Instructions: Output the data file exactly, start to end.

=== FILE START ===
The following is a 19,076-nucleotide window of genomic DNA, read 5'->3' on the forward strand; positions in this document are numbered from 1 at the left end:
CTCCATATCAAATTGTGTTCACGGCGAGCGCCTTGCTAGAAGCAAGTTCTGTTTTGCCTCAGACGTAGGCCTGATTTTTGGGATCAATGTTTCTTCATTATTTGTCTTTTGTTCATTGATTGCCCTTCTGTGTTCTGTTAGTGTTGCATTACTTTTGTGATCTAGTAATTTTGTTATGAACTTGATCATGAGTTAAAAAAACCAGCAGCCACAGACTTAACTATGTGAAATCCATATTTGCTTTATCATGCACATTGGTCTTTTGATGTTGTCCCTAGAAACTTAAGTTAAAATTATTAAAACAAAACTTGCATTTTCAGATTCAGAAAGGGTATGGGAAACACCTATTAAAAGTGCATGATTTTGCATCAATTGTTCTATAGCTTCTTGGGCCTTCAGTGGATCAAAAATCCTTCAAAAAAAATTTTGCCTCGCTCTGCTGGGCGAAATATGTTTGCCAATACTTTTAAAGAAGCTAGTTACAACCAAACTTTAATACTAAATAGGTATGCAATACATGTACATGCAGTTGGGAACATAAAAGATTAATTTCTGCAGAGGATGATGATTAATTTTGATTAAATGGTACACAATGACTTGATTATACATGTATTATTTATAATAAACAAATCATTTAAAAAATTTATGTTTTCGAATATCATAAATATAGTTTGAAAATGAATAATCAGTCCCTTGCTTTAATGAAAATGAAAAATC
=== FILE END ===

The following is a 19,076-nucleotide window of genomic DNA, read 5'->3' on the forward strand; positions in this document are numbered from 1 at the left end:
CTCCATATCAAATTGTGTTCACGGCGAGCGCCTTGCTAGAAGCAAGTTCTGTTTTGCCTCAGACGTAGGCCTGATTTTTGGGATCAATGTTTCTTCATTATTTGTCTTTTGTTCATTGATTGCCCTTCTGTGTTCTGTTAGTGTTGCATTACTTTTGTGATCTAGTAATTTTGTTATGAACTTGATCATGAGTTAAAAAAACCAGCAGCCACAGACTTAACTATGTGAAATCCATATTTGCTTTATCATGCACATTGGTCTTTTGATGTTGTCCCTAGAAACTTAAGTTAAAATTATTAAAACAAAACTTGCATTTTCAGATTCAGAAAGGGTATGGGAAACACCTATTAAAAGTGCATGATTTTGCATCAATTGTTCTATAGCTTCTTGGGCCTTCAGTGGATCAAAAATCCTTCAAAAAAAATTTTGCCTCGCTCTGCTGGGCGAAATATGTTTGCCAATACTTTTAAAGAAGCTAGTTACAACCAAACTTTAATACTAAATAGGTATGCAATACATGTACATGCAGTTGGGAACATAAAAGATTAATTTCTGCAGAGGATGATGATTAATTTTGATTAAATGGTACACAATGACTTGATTATACATGTATTATTTATAATAAACAAATCATTTAAAAAATTTATGTTTTCGAATATCATAAATATAGTTTGAAAATGAATAATCAGTCCCTTGCTTTAATGAAAATGAAAAATC